I was sitting in my office completing some work when one of my eleventh grade students rushed in. Her face beamed as she glanced at the iPod in her hand. “Do you have a minute?” she asked.
“Sure,” I said.
“Look.” Smiling broadly, she hurried to the side of my desk and turned her iPod to an angle that allowed me to see the screen more clearly. “I just saw the coolest da’wah video.”
“Really? MashaAllah,” I put down the notebook that was in my hand, my curiosity piqued.
Music played in the background, and the question was asked, “If you could tell non-Muslims one thing, what would it be?”
The clips that followed were of individual Muslims telling a bit about themselves:
I cheated my way through school.
My son thinks he was named after one of the prophets, but I really named him after a high school crush…
Clip after clip showed Muslims revealing things about themselves that they imagined would make them appear “cool” to non-Muslims, even things that were inappropriate or sinful…all in the name of da’wah—teaching non-Muslims about Islam.
My heart fell.
I tried to maintain my smile, but when the video ended and my student asked me what I thought, I decided to politely tell her the truth…
Don’t You Think We’re Soooo Cool?
I don’t remember the video verbatim, so I’m sure I might have mixed up a word or two in my recollection. But I remember its message quite vividly: Hey, non-Muslims! We’re pathetic just like you.
If I were non-Muslim, I would be offended. I can’t imagine being attracted to a religion whose adherents thought stupidity was impressive—and imagined that I’d be impressed.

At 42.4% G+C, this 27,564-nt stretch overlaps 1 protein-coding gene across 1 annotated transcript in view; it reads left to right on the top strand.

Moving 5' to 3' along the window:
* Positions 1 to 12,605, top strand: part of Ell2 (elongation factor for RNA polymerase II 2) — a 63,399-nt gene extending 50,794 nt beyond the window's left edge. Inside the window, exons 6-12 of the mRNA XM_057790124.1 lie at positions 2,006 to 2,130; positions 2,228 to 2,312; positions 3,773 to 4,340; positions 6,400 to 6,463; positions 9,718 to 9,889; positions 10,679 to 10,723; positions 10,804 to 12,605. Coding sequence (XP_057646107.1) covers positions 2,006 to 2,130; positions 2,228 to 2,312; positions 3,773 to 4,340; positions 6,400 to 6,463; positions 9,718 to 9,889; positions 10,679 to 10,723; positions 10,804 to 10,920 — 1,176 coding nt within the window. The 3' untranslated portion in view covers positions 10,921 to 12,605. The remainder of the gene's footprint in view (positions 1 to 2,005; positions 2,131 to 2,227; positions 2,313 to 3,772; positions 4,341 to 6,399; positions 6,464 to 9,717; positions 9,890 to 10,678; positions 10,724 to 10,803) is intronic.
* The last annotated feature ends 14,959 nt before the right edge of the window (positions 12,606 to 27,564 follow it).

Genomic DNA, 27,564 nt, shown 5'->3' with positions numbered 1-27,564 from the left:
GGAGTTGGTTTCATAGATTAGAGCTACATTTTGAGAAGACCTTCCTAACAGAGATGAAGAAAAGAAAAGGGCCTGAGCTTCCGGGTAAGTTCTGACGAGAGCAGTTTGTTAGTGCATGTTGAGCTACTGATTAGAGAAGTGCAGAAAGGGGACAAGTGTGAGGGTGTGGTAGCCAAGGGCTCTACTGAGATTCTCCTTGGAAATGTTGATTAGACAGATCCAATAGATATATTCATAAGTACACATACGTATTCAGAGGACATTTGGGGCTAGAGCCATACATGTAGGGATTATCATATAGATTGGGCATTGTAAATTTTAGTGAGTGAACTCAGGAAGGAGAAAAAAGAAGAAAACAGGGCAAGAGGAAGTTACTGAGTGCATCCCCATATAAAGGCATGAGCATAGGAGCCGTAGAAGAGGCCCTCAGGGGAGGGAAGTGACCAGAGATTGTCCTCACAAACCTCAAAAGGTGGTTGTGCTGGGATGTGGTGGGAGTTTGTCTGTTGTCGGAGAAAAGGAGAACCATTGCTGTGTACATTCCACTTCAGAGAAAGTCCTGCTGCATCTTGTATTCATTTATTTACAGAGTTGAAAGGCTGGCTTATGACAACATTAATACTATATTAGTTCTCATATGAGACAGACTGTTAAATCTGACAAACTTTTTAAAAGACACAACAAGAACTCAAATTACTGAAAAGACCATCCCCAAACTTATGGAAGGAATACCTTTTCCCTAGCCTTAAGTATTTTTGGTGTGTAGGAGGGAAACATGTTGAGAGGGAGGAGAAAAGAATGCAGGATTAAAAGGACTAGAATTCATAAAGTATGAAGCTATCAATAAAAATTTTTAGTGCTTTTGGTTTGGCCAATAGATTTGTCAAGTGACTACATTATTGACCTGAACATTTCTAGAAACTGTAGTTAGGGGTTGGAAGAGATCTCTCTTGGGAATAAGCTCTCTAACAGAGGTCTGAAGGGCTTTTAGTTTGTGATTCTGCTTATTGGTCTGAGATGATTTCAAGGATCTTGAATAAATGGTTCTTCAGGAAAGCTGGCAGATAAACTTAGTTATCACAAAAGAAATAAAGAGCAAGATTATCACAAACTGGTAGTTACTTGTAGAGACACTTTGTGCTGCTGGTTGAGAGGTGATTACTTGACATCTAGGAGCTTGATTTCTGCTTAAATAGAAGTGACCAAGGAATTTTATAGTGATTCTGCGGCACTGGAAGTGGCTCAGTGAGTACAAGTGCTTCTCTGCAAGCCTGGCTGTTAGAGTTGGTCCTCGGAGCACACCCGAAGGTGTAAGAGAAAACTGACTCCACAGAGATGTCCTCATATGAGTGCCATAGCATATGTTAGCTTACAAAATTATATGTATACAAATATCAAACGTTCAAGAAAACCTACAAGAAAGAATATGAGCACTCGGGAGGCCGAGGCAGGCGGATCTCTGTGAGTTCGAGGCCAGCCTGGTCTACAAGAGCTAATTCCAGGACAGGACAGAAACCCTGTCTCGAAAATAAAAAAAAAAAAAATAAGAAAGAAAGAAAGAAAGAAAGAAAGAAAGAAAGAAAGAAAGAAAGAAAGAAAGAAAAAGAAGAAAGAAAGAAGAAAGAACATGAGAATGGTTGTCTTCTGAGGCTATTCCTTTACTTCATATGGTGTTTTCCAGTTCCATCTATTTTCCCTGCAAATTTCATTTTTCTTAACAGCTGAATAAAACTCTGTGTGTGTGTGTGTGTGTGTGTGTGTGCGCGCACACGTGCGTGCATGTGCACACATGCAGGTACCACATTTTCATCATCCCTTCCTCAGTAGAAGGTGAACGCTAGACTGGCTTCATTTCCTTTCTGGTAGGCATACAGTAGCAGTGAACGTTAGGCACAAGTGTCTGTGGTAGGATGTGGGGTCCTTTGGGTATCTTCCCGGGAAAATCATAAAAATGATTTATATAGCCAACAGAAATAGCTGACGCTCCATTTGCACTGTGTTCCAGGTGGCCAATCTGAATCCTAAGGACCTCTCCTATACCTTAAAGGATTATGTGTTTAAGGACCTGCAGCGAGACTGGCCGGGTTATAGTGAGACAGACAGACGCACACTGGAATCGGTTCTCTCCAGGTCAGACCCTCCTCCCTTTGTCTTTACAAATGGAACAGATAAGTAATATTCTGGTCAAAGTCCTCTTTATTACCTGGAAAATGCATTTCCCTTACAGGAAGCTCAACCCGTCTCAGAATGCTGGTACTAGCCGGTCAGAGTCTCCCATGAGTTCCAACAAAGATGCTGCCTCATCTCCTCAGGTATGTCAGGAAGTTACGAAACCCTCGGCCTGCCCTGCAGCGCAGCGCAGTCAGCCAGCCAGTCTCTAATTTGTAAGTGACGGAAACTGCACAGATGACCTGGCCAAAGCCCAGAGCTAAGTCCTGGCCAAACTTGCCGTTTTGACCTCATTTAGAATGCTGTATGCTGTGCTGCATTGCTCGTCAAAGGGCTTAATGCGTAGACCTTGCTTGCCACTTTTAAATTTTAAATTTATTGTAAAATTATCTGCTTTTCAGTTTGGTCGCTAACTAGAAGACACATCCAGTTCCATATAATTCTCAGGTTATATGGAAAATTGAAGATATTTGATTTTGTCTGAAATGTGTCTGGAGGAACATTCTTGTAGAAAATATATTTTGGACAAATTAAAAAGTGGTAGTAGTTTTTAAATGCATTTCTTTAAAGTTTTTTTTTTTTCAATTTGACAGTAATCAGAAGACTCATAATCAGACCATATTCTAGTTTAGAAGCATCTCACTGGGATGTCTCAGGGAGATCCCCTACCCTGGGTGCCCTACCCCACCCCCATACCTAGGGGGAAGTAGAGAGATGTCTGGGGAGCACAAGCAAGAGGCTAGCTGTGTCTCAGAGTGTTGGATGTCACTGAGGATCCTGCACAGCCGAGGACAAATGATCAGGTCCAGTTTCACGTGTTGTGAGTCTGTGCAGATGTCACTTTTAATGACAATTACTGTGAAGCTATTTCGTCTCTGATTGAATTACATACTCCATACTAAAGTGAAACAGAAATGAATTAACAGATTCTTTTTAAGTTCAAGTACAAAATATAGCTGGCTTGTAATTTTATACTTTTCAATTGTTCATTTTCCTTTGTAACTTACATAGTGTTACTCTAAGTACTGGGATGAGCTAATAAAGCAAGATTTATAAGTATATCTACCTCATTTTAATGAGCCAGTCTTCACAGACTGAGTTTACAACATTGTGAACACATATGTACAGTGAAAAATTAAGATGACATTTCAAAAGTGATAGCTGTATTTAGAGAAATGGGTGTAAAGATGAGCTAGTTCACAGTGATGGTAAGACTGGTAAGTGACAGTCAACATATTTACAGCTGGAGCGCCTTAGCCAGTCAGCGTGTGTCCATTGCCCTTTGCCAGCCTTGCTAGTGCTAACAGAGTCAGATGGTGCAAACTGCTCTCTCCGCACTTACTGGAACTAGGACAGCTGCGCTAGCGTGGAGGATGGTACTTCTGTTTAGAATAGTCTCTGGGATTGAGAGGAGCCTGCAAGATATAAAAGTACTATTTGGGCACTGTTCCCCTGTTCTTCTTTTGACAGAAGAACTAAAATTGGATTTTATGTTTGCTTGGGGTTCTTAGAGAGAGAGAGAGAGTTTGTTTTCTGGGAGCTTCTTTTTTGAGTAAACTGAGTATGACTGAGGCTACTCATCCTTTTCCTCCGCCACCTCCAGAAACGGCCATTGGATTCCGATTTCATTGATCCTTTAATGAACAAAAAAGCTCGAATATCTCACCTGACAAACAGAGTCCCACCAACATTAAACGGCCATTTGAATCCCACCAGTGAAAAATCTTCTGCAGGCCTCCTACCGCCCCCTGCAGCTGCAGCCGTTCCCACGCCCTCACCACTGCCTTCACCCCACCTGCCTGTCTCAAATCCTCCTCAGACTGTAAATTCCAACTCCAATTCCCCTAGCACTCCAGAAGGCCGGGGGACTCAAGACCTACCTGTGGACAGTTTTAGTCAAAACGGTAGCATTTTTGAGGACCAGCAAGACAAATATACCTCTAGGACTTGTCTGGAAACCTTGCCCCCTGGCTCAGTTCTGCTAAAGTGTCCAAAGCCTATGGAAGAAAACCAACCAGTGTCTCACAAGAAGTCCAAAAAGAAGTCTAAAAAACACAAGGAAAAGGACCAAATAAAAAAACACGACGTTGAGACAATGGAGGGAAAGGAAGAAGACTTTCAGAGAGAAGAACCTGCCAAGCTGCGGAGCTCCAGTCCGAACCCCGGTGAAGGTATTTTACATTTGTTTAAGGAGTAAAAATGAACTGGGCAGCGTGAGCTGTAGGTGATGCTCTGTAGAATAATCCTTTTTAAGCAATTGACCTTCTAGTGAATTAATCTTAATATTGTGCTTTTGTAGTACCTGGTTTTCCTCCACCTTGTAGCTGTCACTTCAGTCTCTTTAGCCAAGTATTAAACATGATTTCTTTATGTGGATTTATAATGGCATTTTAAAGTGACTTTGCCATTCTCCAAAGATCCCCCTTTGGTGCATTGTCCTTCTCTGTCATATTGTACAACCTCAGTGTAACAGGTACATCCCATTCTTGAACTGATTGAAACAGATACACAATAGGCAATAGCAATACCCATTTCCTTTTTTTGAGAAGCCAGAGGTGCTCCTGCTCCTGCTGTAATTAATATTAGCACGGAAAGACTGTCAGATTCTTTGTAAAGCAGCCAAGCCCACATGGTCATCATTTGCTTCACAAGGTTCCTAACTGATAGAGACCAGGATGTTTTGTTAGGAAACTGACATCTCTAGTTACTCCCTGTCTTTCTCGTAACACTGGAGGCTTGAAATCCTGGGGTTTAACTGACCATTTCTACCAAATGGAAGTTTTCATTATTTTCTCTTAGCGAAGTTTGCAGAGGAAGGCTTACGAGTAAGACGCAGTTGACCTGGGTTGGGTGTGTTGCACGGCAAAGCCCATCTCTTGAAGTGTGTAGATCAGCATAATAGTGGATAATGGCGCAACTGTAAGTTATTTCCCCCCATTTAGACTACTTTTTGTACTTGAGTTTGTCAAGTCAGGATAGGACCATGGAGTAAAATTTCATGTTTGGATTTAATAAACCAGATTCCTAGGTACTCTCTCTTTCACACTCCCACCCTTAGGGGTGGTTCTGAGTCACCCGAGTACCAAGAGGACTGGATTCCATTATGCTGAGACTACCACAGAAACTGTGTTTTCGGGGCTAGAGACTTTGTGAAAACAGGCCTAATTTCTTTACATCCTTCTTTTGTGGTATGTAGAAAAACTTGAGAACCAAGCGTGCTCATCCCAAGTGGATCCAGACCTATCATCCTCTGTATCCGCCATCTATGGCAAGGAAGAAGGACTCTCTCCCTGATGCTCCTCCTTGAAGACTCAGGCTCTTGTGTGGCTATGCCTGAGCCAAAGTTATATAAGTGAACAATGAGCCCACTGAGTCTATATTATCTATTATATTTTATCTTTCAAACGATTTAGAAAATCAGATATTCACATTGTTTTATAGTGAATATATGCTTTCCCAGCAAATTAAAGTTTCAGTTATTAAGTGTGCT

My parents accepted Islam the year I was born, so I have siblings, cousins, aunts, and uncles who are non-Muslim Americans, and I can’t think of a single one of them (or any one of the dozens of non-Muslims I met in school and university) who would be even remotely moved by such a video, let alone impressed by it. These people are intelligent, critical thinkers who, like Muslims, want to live upstanding lives even as they inevitably fall short at times.
No, they don’t want a religion that asks for impeccable piety, but they surely don’t want one that scoffs at it either.
But even if they did, our job is to covey the truth of Islam, not to ensure non-Muslims think we’re “cool”.
Islamophobia, an Excuse to Sin
“What will non-Muslims think of us if we walk around in burqas and don’t even listen to music?”
It’s a question we’ve likely all heard…or asked at one point or another. If it isn’t burqas and the no-music lifestyle we’re afraid will “scare them away”, it’s praying in public, not getting drunk, and even having a “Muslim-sounding name”.
If I do that, then what will they think of us?
It’s become sort of cliché to ask Muslims to worry about how Allah will see us, as it often falls on deaf ears…probably because it isn’t “cool” to think about dying and meeting the Creator.
It is well-known that those who are most successful in teaching about Islam—to Muslims and non-Muslims—are those who do what’s “un-cool” (often referred to as “the right thing”), yet there exists a growing movement amongst Muslims to publicize and condone wrong in the name of making Islam look “cool”.